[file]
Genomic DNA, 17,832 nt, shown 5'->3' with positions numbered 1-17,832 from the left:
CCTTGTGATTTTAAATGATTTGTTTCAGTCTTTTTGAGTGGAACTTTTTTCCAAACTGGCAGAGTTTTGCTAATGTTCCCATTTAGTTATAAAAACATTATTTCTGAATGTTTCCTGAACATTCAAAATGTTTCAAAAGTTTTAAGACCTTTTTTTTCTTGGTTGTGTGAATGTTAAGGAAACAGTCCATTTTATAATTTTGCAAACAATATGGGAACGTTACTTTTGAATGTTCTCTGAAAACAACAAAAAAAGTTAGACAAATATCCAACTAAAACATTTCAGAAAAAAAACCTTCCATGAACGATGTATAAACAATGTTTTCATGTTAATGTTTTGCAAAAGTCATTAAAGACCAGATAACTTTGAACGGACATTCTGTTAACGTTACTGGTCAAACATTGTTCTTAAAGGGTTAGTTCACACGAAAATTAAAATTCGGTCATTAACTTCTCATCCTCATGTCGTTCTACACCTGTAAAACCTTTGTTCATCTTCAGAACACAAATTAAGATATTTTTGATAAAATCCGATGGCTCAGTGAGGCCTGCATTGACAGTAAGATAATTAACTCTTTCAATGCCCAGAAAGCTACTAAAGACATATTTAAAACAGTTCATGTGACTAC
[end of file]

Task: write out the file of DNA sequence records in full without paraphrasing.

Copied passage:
Genomic DNA, 17,832 nt, shown 5'->3' with positions numbered 1-17,832 from the left:
CCTTGTGATTTTAAATGATTTGTTTCAGTCTTTTTGAGTGGAACTTTTTTCCAAACTGGCAGAGTTTTGCTAATGTTCCCATTTAGTTATAAAAACATTATTTCTGAATGTTTCCTGAACATTCAAAATGTTTCAAAAGTTTTAAGACCTTTTTTTTCTTGGTTGTGTGAATGTTAAGGAAACAGTCCATTTTATAATTTTGCAAACAATATGGGAACGTTACTTTTGAATGTTCTCTGAAAACAACAAAAAAAGTTAGACAAATATCCAACTAAAACATTTCAGAAAAAAAACCTTCCATGAACGATGTATAAACAATGTTTTCATGTTAATGTTTTGCAAAAGTCATTAAAGACCAGATAACTTTGAACGGACATTCTGTTAACGTTACTGGTCAAACATTGTTCTTAAAGGGTTAGTTCACACGAAAATTAAAATTCGGTCATTAACTTCTCATCCTCATGTCGTTCTACACCTGTAAAACCTTTGTTCATCTTCAGAACACAAATTAAGATATTTTTGATAAAATCCGATGGCTCAGTGAGGCCTGCATTGACAGTAAGATAATTAACTCTTTCAATGCCCAGAAAGCTACTAAAGACATATTTAAAACAGTTCATGTGACTAC